5

Possible Duplicate:
for vs each in Ruby

Let's say that we have an array, like

sites = %w[stackoverflow stackexchange serverfault]

What's the difference between

for x in sites do
  puts x
end

and

sites.each do |x|
  puts x
end

?

They seem to do the same exact thing, to me, and the syntax of the for loop is clearer to me. Is there a difference? In what situations would this be a big deal?

marked as duplicate by Josh Lee, Jörg W Mittag, the Tin Man, Andrew Grimm, Graviton Apr 18 '11 at 0:58

This question has been asked before and already has an answer. If those answers do not fully address your question, please ask a new question.

  • I checked for something like that, but I didn't see it. – eckza Apr 15 '11 at 13:15
26

There is a subtle difference regarding scoping, but I would recommend understanding it well as it reveals some of important aspects of Ruby.

for is a syntax construct, somewhat similar to if. Whatever you define in for block, will remain defined after for as well:

sites = %w[stackoverflow stackexchange serverfault]
#=> ["stackoverflow", "stackexchange", "serverfault"]

for x in sites do
  puts x
end
stackoverflow
stackexchange
serverfault
#=> ["stackoverflow", "stackexchange", "serverfault"]
x
#=> "serverfault"

On the other hand, each is a method which receives a block. Block introduces new lexical scope, so whatever variable you introduce in it, will not be there after the method finishes:

sites.each do |y|
  puts y
end
stackoverflow
stackexchange
serverfault
#=> ["stackoverflow", "stackexchange", "serverfault"]
y
NameError: undefined local variable or method `y' for #<Object:0x855f28 @hhh="hello">
    from (irb):9
    from /usr/bin/irb:12:in `<main>'

I would recommend forgetting about for completely, as using each is idiomatic in Ruby for traversing enumerables. It also recspects the paradigm of functional programming better, by decreasing chances of side-effects.

  • Great answer - very clear and thorough explanation. Thank you very much! – eckza Apr 15 '11 at 13:15
  • +1 Great answer. – Krule Apr 15 '11 at 13:16
  • Very interesting. I thought they are the same! :) – fl00r Apr 15 '11 at 13:34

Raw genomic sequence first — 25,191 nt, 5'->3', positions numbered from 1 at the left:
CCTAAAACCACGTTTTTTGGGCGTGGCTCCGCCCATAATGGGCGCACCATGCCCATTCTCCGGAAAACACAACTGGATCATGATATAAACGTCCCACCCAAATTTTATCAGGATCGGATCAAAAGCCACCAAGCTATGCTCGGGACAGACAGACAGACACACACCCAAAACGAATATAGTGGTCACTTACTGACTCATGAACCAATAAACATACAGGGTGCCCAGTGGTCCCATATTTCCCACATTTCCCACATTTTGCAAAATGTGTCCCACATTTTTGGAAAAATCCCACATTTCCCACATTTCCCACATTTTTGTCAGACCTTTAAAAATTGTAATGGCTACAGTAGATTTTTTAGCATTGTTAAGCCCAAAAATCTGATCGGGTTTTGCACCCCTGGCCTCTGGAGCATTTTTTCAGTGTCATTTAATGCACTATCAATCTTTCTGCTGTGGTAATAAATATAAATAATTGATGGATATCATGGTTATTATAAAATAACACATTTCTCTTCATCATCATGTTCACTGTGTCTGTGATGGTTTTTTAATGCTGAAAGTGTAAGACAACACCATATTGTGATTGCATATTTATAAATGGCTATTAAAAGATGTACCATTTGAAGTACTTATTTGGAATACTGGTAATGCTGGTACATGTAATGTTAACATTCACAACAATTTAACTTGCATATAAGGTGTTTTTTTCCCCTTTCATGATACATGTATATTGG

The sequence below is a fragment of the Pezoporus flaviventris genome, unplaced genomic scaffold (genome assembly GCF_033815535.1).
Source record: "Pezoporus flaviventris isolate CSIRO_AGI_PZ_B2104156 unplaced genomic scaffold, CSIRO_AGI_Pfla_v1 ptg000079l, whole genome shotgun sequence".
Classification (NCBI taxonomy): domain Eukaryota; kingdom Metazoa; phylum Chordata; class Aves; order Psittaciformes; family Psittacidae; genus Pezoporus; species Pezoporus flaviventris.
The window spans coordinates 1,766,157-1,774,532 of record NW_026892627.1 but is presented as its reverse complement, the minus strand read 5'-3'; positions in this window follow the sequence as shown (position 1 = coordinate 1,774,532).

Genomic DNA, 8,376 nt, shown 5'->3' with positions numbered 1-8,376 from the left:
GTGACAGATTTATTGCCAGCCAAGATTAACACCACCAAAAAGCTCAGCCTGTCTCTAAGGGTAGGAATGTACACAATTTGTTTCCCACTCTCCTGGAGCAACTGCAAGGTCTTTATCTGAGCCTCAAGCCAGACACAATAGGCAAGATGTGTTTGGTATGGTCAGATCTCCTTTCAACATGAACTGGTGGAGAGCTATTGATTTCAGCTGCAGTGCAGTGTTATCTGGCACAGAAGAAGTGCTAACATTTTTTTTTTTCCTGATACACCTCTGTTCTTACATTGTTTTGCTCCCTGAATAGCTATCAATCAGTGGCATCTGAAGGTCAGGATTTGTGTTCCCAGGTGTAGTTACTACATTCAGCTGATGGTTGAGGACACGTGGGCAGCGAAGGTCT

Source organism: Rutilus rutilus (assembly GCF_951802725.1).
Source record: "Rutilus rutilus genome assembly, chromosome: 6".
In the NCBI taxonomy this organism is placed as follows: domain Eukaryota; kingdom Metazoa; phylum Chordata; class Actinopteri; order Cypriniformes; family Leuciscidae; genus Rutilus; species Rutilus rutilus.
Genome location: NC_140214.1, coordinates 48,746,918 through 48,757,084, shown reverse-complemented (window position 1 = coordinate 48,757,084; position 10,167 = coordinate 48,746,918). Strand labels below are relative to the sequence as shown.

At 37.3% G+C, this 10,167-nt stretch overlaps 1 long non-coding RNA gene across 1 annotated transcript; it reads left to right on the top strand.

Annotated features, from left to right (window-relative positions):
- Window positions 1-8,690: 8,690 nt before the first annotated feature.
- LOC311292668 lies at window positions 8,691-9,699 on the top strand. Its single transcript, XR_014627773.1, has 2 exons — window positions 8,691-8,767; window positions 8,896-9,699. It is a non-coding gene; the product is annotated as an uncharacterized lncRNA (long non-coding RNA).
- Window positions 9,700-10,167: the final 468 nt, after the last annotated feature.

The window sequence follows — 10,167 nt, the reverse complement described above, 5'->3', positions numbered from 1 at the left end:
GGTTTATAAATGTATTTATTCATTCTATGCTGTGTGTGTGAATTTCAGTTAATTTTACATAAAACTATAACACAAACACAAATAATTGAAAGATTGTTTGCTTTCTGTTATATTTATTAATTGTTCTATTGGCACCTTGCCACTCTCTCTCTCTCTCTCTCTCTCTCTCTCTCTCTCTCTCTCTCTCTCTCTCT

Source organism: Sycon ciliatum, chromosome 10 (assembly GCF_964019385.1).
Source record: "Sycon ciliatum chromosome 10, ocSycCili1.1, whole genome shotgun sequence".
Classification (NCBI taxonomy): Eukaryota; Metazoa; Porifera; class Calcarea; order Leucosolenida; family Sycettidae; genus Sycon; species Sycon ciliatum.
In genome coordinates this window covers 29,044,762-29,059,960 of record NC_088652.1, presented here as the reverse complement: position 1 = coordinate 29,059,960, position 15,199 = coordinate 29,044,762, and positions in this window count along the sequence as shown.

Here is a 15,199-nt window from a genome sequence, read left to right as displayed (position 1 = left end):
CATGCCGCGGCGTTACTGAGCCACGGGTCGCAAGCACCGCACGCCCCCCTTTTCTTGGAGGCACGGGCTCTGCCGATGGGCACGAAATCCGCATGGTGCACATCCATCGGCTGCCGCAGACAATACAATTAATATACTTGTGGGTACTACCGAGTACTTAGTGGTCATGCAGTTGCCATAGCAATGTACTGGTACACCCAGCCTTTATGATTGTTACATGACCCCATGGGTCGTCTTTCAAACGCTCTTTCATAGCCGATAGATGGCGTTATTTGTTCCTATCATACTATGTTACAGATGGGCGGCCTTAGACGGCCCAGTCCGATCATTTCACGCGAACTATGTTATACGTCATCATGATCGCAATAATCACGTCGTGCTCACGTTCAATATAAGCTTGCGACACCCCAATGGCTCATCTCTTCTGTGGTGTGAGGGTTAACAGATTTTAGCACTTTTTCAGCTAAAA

8

sites.each scopes x inside the block, whereas for will reuse x if declared outside the block. In general it's better therefore to use each, it minimizes side effects over large bodies of code.

4

CBZ answer is correct but incomplete since there is a difference in behavior between 1.8.X and 1.9.X:

1.9.2 IRB:

ruby-1.9.2-p180 :001 > x = [1,2,3,4,5]
 => [1, 2, 3, 4, 5] 
ruby-1.9.2-p180 :002 > y = ["a","b"]
 => ["a", "b"] 
ruby-1.9.2-p180 :003 > x.each do |y|
ruby-1.9.2-p180 :004 >     p y
ruby-1.9.2-p180 :005?>   end
1
2
3
4
5
 => [1, 2, 3, 4, 5] 
ruby-1.9.2-p180 :006 > y
 => ["a", "b"] 

1.8.7 IRB:

ree-1.8.7-2011.03 :001 > x = [1,2,3,4,5]
 => [1, 2, 3, 4, 5] 
ree-1.8.7-2011.03 :002 > y = ["a","b"]
 => ["a", "b"] 
ree-1.8.7-2011.03 :003 > x.each do |y|
ree-1.8.7-2011.03 :004 >     p y
ree-1.8.7-2011.03 :005?>   end
1
2
3
4
5
 => [1, 2, 3, 4, 5] 
ree-1.8.7-2011.03 :006 > y
 => 5 
  • Thanks for clarifying. For what it's worth, I'm using 1.9.2. – eckza Apr 15 '11 at 13:56
-1

CBZ answer is correct. To illustrate this, see this example:

ruby-1.9.2-p180 :001 > a = %w{ blah lah kah }
 => ["blah", "lah", "kah"] 
ruby-1.9.2-p180 :002 > x = 1
 => 1 
ruby-1.9.2-p180 :003 > for x in a do
ruby-1.9.2-p180 :004 >     puts x
ruby-1.9.2-p180 :005?>   end
blah
lah
kah
 => ["blah", "lah", "kah"] 
ruby-1.9.2-p180 :006 > x
 => "kah" 
ruby-1.9.2-p180 :007 > x=1
 => 1 
ruby-1.9.2-p180 :008 > a.each do |x|
ruby-1.9.2-p180 :009 >     puts x
ruby-1.9.2-p180 :010?>   end
blah
lah
kah
 => ["blah", "lah", "kah"] 
ruby-1.9.2-p180 :011 > x
 => 1 

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